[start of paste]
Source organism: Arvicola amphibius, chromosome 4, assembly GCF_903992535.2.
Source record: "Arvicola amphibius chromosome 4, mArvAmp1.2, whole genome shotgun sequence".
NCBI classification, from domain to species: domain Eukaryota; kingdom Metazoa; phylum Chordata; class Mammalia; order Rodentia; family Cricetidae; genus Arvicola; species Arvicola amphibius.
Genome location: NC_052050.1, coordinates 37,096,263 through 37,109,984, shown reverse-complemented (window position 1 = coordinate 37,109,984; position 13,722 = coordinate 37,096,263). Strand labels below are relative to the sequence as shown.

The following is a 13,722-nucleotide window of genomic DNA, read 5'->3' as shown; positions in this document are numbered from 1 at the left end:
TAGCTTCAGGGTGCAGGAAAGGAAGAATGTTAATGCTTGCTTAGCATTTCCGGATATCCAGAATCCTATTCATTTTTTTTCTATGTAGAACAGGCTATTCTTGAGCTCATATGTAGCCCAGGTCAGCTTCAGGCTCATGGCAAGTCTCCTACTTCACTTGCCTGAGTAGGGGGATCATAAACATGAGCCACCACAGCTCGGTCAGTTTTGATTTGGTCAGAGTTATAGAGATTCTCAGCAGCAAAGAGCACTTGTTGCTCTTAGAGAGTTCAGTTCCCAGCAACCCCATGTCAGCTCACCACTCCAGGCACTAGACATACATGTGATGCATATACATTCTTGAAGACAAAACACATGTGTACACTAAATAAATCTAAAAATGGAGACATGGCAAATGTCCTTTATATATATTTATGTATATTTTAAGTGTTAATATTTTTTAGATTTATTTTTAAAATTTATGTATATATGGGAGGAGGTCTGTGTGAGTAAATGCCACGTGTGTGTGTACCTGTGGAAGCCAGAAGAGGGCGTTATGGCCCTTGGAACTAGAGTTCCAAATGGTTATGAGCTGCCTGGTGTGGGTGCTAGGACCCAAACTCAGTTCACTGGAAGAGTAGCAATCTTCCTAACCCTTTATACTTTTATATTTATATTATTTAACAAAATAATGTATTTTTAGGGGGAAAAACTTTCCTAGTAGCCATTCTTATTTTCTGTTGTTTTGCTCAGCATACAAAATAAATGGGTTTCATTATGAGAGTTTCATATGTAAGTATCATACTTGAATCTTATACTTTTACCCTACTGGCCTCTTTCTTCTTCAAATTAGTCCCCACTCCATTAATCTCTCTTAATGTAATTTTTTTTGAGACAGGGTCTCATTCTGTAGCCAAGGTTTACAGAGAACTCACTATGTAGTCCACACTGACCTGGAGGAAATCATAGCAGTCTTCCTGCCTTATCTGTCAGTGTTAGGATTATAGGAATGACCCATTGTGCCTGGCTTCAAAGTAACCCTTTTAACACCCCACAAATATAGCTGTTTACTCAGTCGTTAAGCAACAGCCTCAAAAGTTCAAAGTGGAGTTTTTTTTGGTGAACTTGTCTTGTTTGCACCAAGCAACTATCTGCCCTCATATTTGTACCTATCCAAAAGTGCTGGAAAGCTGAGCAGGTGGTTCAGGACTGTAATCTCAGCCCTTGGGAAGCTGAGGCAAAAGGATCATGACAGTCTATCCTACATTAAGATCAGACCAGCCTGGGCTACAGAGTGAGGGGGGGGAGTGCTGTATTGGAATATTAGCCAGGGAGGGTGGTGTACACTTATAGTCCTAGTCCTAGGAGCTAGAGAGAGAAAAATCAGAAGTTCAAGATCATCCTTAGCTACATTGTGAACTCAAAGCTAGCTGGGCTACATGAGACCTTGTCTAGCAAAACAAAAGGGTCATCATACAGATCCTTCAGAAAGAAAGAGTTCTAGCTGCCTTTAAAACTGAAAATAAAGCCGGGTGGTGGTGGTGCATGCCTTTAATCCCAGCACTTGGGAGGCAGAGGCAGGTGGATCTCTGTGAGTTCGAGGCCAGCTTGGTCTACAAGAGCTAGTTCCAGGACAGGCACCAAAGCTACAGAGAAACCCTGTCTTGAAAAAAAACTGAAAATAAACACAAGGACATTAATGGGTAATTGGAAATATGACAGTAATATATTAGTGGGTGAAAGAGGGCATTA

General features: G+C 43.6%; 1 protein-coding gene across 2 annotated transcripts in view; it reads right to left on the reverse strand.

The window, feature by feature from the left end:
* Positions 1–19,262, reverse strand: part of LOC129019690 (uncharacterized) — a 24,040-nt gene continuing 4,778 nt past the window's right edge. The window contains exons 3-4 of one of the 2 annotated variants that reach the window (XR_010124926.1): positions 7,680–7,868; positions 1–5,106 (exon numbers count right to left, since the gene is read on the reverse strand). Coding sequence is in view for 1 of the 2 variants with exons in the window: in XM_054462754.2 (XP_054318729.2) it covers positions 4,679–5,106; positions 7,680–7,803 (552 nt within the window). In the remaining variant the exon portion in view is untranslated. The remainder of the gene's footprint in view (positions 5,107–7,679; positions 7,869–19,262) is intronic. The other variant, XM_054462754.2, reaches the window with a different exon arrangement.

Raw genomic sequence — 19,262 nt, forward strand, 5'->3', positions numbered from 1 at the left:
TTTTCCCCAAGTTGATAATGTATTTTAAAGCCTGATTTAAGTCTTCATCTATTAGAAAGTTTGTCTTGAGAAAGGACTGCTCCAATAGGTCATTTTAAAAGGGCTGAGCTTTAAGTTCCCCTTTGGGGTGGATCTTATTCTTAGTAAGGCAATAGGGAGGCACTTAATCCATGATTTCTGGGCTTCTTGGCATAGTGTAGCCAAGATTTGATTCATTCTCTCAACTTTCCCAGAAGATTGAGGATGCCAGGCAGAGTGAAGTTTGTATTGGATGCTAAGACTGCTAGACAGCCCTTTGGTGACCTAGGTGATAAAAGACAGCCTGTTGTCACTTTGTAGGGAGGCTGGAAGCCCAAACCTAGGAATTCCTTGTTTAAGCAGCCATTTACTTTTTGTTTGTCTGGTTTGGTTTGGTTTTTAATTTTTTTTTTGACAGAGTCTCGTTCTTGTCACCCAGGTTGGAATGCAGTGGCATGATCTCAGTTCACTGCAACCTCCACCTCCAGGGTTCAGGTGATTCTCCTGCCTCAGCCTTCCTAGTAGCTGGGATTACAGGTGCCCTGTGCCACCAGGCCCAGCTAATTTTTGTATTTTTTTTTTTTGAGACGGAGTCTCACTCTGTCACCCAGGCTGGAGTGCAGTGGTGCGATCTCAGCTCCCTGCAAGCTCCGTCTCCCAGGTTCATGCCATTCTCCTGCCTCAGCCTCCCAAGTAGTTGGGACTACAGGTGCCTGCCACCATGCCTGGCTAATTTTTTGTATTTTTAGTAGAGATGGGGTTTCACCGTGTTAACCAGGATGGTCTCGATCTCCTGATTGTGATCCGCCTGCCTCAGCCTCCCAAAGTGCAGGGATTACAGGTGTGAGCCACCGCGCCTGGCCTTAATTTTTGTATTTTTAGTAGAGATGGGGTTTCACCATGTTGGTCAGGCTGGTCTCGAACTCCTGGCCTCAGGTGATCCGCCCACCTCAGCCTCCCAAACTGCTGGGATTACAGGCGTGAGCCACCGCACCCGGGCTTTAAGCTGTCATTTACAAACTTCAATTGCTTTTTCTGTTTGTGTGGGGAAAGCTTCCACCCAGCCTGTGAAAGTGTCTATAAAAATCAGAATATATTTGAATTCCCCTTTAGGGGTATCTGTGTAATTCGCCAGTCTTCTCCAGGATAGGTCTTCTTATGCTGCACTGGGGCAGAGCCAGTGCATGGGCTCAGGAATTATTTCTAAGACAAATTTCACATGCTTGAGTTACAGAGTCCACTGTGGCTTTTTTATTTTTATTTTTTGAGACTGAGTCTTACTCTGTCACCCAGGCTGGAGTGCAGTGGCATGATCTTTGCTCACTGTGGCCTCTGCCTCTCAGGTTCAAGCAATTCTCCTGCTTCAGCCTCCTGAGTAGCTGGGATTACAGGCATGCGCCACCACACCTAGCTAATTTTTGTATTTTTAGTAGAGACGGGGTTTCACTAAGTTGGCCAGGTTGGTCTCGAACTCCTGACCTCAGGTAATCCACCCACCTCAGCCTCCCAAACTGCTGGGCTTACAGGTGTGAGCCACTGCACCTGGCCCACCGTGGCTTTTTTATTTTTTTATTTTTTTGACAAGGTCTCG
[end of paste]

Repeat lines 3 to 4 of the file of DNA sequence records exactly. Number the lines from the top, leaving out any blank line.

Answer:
NCBI classification, from domain to species: domain Eukaryota; kingdom Metazoa; phylum Chordata; class Mammalia; order Rodentia; family Cricetidae; genus Arvicola; species Arvicola amphibius.
Genome location: NC_052050.1, coordinates 37,096,263 through 37,109,984, shown reverse-complemented (window position 1 = coordinate 37,109,984; position 13,722 = coordinate 37,096,263). Strand labels below are relative to the sequence as shown.